“Nuxeo is very happy to see Apache Chemistry finalize its incubation phase and move forward to become a top-level Apache project”, said Florent Guillaume, Director of R&D at Nuxeo. “We have supported Chemistry from the start, and we are so confident in the technology that we have included it as a core connector for the Nuxeo Enterprise Platform. Through Chemistry, many software platforms, such as Java, Python, PHP, and .NET, will be able to adopt the CMIS specification, which benefits both servers storing content documents or other assets, and the applications interacting with them.”

“CMIS is here, it works and it works well,” said Nathan McMinn, Software Engineer at Ansell. “Having a standard interface to our content repositories makes integrating Ansell’s various CMS systems with our applications much simpler. While the server support for the standard is of course essential, it is of limited value without stable client libraries. Sure, we could write our own client interface to CMIS, but with a project like Apache Chemistry there is no need. Chemistry gives us the tools we need to connect most of our major platforms (based on PHP, Python and Java) to our existing content stores, saving us time, money and headaches in the process.”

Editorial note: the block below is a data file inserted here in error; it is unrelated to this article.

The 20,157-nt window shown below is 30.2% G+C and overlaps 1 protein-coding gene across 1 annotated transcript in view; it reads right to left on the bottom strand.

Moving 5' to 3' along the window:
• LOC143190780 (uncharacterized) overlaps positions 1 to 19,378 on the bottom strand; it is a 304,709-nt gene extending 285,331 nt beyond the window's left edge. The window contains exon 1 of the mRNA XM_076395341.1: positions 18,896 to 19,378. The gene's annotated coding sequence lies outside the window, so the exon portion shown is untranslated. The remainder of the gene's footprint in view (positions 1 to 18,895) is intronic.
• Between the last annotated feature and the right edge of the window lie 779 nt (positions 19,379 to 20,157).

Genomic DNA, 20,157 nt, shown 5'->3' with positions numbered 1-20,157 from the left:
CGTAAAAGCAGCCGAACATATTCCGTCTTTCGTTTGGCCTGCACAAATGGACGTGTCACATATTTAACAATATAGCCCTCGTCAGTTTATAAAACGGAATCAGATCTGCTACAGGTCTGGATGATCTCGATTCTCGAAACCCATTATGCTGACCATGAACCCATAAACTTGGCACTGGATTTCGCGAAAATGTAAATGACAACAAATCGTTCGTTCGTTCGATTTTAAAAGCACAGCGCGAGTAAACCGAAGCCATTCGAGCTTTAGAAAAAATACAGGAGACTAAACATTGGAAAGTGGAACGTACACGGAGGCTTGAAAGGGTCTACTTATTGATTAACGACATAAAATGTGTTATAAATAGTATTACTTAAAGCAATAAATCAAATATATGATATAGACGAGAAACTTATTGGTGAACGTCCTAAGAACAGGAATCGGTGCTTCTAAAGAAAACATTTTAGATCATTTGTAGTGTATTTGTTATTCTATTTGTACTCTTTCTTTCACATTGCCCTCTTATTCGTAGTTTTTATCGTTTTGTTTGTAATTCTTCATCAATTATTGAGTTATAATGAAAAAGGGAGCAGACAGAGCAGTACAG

Supporting Standards Drives Industry Adoption

Many Apache Chemistry code committers are also members of the OASIS CMIS Technical Committee. The project is community-driven, allowing for greater transparency and direct feedback during the definition and improvement process of future CMIS specifications. Two OpenCMIS sandbox projects are currently being used to implement and test new CMIS 1.1 features.

“As a supporter for open source and open standards, Alfresco is pleased to have contributed resources to the Apache Chemistry project and to see it pass through the incubation phase,” said John Newton, CTO and Chairman at Alfresco. “Alfresco was instrumental in driving the CMIS standard from its inception. The Apache Chemistry project will drive wider adoption of CMIS and allow developers to build new social content management applications leveraging the Alfresco open source platform.”